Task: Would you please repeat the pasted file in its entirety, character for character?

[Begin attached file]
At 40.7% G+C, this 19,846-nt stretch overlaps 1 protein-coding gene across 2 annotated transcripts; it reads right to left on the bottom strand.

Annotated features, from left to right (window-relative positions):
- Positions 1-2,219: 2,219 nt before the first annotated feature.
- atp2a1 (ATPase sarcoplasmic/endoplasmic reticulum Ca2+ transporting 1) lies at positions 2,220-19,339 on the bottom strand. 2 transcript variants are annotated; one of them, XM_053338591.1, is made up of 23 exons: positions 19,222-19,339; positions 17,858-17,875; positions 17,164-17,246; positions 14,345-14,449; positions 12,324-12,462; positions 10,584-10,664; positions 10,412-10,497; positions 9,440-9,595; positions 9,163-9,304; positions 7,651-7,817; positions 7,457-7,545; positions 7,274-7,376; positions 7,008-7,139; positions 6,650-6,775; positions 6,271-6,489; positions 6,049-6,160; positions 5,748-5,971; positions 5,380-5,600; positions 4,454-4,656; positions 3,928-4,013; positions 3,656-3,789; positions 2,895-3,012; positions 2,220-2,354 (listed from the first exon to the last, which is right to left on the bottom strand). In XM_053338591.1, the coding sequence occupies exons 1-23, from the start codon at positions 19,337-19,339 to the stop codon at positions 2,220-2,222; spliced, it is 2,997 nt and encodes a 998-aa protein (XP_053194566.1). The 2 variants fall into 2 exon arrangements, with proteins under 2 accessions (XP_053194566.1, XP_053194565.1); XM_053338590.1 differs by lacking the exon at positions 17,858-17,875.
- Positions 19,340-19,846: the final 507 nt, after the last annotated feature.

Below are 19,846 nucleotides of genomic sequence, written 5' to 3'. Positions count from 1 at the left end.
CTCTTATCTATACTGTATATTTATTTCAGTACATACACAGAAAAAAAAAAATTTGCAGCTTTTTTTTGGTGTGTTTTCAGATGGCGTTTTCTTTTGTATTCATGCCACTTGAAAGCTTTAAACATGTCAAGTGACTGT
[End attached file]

At 40.7% G+C, this 19,846-nt stretch overlaps 1 protein-coding gene across 2 annotated transcripts; it reads right to left on the bottom strand.

Annotated features, from left to right (window-relative positions):
- Positions 1-2,219: 2,219 nt before the first annotated feature.
- atp2a1 (ATPase sarcoplasmic/endoplasmic reticulum Ca2+ transporting 1) lies at positions 2,220-19,339 on the bottom strand. 2 transcript variants are annotated; one of them, XM_053338591.1, is made up of 23 exons: positions 19,222-19,339; positions 17,858-17,875; positions 17,164-17,246; positions 14,345-14,449; positions 12,324-12,462; positions 10,584-10,664; positions 10,412-10,497; positions 9,440-9,595; positions 9,163-9,304; positions 7,651-7,817; positions 7,457-7,545; positions 7,274-7,376; positions 7,008-7,139; positions 6,650-6,775; positions 6,271-6,489; positions 6,049-6,160; positions 5,748-5,971; positions 5,380-5,600; positions 4,454-4,656; positions 3,928-4,013; positions 3,656-3,789; positions 2,895-3,012; positions 2,220-2,354 (listed from the first exon to the last, which is right to left on the bottom strand). In XM_053338591.1, the coding sequence occupies exons 1-23, from the start codon at positions 19,337-19,339 to the stop codon at positions 2,220-2,222; spliced, it is 2,997 nt and encodes a 998-aa protein (XP_053194566.1). The 2 variants fall into 2 exon arrangements, with proteins under 2 accessions (XP_053194566.1, XP_053194565.1); XM_053338590.1 differs by lacking the exon at positions 17,858-17,875.
- Positions 19,340-19,846: the final 507 nt, after the last annotated feature.

Below are 19,846 nucleotides of genomic sequence, written 5' to 3'. Positions count from 1 at the left end.
CTCTTATCTATACTGTATATTTATTTCAGTACATACACAGAAAAAAAAAAATTTGCAGCTTTTTTTTGGTGTGTTTTCAGATGGCGTTTTCTTTTGTATTCATGCCACTTGAAAGCTTTAAACATGTCAAGTGACTGT